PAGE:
Mid Staffs culprits 'should be struck off', says Hunt
Doctors and nurses responsible for the bad care that led to hundreds of deaths in the Mid Staffordshire NHS scandal should be struck off, the health secretary has said.
Jeremy Hunt described the failure to hold anybody to account so far for events at Stafford Hospital was “one of the most shocking things about this”.
“I think this is a problem, I think accountability is very, very important,” he told BBC1’s Andrew Marr Show.
Asked whether the doctors, nurses and managers responsible for the situation should be struck off, he said: “Absolutely. The question I ask as health secretary is why is it we have a system where potentially 1,000 people have lost their lives because of bad care and no-one’s brought to book.”
“But I also don’t want to make the mistake of thinking this was all about bad apples.”
Mr Hunt has also indicated that the police should follow the evidence arising from Robert Francis’s inquiry into the Mid Staffordshire Trust.
The inquiry report described a “disaster” in standards of basic care and medical treatment that could have caused up to 1,200 premature deaths.
Deputy Prime Minister Nick Clegg reiterated that the police should look at the evidence to establish where there is “clear culpability”.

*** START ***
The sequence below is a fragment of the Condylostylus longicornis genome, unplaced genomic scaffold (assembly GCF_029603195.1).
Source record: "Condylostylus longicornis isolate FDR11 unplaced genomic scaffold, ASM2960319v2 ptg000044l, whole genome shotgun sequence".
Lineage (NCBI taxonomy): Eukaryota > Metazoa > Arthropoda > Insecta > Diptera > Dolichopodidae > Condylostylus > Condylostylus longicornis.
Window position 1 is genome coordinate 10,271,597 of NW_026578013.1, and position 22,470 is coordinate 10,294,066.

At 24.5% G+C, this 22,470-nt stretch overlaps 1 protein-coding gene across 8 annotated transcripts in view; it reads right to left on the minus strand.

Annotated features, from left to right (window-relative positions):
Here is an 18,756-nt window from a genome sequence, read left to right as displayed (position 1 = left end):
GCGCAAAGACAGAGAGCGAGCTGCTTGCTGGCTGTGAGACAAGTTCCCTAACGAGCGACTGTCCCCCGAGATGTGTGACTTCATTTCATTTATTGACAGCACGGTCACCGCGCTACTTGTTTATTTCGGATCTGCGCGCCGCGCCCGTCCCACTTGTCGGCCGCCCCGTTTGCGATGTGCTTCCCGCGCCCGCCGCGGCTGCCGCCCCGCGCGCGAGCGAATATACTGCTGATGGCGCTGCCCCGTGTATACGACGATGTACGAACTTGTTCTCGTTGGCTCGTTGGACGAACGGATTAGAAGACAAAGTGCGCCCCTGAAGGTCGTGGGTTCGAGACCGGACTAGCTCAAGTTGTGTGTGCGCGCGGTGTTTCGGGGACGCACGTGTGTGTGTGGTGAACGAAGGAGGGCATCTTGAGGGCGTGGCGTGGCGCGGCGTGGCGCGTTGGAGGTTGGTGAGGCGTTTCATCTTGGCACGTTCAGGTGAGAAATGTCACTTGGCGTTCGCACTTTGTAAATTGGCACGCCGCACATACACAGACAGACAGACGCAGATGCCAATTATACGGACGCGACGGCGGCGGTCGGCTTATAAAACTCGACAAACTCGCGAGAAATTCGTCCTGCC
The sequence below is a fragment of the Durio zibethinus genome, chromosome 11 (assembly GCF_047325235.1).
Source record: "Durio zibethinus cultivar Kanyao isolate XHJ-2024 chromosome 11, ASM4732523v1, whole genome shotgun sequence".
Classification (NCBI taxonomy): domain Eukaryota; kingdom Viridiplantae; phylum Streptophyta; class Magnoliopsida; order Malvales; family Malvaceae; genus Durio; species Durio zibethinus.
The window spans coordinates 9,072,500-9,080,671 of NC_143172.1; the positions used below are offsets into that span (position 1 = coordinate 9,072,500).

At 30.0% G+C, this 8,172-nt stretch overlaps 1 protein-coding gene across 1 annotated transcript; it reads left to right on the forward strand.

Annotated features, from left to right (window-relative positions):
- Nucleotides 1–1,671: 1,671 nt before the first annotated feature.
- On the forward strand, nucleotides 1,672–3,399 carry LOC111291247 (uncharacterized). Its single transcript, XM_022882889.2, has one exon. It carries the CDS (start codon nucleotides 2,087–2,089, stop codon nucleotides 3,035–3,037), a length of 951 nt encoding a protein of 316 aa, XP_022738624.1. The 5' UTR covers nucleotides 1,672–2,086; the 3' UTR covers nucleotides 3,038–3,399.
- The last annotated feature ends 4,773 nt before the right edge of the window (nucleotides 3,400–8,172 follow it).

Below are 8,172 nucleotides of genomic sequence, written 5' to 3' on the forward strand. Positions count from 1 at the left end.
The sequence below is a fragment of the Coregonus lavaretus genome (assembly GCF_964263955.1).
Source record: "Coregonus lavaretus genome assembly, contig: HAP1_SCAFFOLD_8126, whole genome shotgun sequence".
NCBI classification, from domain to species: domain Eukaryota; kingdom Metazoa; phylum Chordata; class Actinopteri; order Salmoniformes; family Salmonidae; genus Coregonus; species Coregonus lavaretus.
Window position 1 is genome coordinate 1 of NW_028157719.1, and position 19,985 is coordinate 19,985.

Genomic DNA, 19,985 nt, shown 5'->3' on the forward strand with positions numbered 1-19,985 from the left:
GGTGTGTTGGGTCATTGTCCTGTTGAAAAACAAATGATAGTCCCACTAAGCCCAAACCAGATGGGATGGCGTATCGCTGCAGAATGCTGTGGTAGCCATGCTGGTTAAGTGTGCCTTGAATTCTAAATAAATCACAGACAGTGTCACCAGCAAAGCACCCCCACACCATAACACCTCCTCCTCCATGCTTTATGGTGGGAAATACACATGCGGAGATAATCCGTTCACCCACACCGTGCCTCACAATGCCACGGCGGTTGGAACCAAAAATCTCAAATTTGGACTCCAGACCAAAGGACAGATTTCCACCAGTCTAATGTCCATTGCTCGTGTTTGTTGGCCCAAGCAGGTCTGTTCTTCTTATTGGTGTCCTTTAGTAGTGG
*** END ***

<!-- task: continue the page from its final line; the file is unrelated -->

He told Sky News’ Murnaghan programme: “My own view has always been that there are parts of poor and criminal behaviour in our society where we are sometimes not tough enough.
“White collar crime, we are not as tough as the Americans in saying if someone has committed a white collar crime and others have had to pick up the pieces - we have seen the anger, quite legitimate public anger about the terrible failings in the banking system - I think quite understandably many people say when are people going to be held to account for this?
“But who is held to account, for what offence, is of course at the end of the day a matter for the police.
“That is why it is quite right that Jeremy Hunt has said that the police should be able to follow the evidence.”
He continued: “Some of the individuals who were in management responsibilities at the time are no longer in those positions of responsibility and have long moved on. So you need to look at the detail.”
Reporting last week, Mr Francis said there were failings at every level of the NHS and that the culture among healthcare staff must change.
He said: “What we need to avoid is yet another wholesale reorganisation of abolishing organisations and creating new ones.
“This is about how people behave when they go to work and their ability to raise concerns and be honest about what’s going on in their hospitals.”